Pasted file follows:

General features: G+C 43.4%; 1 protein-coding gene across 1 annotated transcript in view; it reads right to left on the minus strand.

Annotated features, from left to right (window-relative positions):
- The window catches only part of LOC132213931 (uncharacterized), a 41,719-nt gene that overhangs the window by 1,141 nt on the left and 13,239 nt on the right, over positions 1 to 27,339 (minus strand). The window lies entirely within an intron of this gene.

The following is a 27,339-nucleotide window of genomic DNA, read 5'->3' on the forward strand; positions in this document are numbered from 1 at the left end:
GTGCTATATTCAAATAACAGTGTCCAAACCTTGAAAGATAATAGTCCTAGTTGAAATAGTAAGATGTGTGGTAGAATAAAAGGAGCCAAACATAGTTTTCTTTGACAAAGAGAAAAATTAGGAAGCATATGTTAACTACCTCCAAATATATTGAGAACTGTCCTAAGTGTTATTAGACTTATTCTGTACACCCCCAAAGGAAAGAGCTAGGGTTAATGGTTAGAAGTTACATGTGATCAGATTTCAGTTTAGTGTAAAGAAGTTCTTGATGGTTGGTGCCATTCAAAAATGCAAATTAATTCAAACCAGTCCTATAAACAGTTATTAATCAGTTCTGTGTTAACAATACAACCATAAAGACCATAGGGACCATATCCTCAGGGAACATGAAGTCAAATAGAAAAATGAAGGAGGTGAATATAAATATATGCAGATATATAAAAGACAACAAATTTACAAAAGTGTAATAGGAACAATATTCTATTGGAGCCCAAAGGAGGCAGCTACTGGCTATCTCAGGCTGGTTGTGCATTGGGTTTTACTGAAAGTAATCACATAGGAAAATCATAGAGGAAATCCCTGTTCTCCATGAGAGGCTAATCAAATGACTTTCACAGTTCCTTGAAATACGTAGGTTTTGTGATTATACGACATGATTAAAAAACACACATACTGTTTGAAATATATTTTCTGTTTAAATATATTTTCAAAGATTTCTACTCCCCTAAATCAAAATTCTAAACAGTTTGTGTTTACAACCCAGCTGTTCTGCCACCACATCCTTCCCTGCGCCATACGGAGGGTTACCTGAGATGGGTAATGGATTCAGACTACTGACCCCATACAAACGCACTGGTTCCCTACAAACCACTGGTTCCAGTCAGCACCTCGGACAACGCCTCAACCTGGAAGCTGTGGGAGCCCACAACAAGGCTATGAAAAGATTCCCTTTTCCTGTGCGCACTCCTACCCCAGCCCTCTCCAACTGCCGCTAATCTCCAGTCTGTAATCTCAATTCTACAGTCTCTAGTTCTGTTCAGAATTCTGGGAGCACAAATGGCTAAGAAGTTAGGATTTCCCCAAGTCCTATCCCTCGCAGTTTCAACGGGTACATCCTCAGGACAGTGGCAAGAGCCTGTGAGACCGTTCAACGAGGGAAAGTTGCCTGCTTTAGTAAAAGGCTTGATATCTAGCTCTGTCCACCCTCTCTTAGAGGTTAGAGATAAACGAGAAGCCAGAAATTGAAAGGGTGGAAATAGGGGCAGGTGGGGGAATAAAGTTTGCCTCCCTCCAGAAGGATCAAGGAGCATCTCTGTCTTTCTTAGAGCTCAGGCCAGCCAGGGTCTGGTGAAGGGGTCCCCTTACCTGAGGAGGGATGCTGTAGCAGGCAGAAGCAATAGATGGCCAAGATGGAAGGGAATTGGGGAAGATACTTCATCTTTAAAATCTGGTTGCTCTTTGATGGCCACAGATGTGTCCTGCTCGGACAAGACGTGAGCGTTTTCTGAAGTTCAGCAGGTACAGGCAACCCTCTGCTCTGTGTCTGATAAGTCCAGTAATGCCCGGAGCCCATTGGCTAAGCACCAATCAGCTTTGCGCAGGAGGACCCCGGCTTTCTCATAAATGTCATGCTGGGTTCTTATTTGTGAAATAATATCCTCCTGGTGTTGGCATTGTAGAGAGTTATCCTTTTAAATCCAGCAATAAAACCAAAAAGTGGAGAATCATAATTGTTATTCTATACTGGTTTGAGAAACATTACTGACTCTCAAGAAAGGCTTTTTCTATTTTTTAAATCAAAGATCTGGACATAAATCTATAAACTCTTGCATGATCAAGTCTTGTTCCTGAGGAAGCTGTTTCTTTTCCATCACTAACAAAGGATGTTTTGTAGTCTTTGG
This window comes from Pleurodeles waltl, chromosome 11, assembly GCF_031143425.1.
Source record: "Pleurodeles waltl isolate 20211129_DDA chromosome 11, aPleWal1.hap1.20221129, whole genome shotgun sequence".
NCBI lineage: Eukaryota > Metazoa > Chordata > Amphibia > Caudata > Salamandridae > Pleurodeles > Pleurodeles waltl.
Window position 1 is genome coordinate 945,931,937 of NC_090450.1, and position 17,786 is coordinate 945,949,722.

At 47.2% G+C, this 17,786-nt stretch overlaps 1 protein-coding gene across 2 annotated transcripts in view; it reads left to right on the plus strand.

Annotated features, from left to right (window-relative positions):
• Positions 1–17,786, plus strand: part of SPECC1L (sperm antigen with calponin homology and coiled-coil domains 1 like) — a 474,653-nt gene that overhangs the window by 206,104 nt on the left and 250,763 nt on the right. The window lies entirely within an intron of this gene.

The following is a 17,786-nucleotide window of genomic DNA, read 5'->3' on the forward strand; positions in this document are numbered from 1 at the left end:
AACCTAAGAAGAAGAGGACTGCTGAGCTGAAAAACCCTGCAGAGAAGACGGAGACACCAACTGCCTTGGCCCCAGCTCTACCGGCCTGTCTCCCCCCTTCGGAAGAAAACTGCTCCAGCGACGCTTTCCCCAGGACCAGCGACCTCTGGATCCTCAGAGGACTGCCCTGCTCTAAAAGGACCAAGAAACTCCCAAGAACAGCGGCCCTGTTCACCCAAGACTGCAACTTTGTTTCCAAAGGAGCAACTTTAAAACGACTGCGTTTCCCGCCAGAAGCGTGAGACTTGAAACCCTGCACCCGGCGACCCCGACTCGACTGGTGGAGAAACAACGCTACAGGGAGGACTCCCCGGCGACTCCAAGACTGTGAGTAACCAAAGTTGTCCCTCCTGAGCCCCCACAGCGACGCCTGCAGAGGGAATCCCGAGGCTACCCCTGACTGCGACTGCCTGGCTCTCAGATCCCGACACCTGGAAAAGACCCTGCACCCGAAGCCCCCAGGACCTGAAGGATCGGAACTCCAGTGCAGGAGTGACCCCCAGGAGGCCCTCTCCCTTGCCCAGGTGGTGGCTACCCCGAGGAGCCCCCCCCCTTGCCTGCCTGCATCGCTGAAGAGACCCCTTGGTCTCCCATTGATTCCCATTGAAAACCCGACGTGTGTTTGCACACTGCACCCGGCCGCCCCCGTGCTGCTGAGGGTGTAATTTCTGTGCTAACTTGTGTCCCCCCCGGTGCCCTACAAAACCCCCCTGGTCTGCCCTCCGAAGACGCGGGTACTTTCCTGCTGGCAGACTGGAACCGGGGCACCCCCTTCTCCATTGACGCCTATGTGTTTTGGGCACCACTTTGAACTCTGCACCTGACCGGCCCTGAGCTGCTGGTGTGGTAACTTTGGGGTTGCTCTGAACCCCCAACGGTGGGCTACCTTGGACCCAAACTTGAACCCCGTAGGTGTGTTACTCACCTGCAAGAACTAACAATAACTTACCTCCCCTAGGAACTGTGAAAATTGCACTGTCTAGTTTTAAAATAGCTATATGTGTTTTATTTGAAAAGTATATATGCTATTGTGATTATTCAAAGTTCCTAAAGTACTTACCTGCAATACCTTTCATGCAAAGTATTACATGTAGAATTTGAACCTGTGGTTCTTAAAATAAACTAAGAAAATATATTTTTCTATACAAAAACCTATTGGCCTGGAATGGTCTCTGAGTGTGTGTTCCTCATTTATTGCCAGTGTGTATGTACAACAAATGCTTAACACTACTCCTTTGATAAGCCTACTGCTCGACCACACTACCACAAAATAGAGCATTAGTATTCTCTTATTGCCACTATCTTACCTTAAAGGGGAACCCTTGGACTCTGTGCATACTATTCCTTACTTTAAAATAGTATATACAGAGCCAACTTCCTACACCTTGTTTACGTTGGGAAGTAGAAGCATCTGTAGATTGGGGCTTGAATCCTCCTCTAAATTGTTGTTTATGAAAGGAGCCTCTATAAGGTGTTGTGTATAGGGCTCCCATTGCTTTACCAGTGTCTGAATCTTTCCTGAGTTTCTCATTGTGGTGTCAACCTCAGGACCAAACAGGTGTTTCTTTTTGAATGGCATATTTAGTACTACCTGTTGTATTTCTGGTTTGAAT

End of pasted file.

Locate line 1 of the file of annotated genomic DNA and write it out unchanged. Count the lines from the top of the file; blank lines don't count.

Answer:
General features: G+C 43.4%; 1 protein-coding gene across 1 annotated transcript in view; it reads right to left on the minus strand.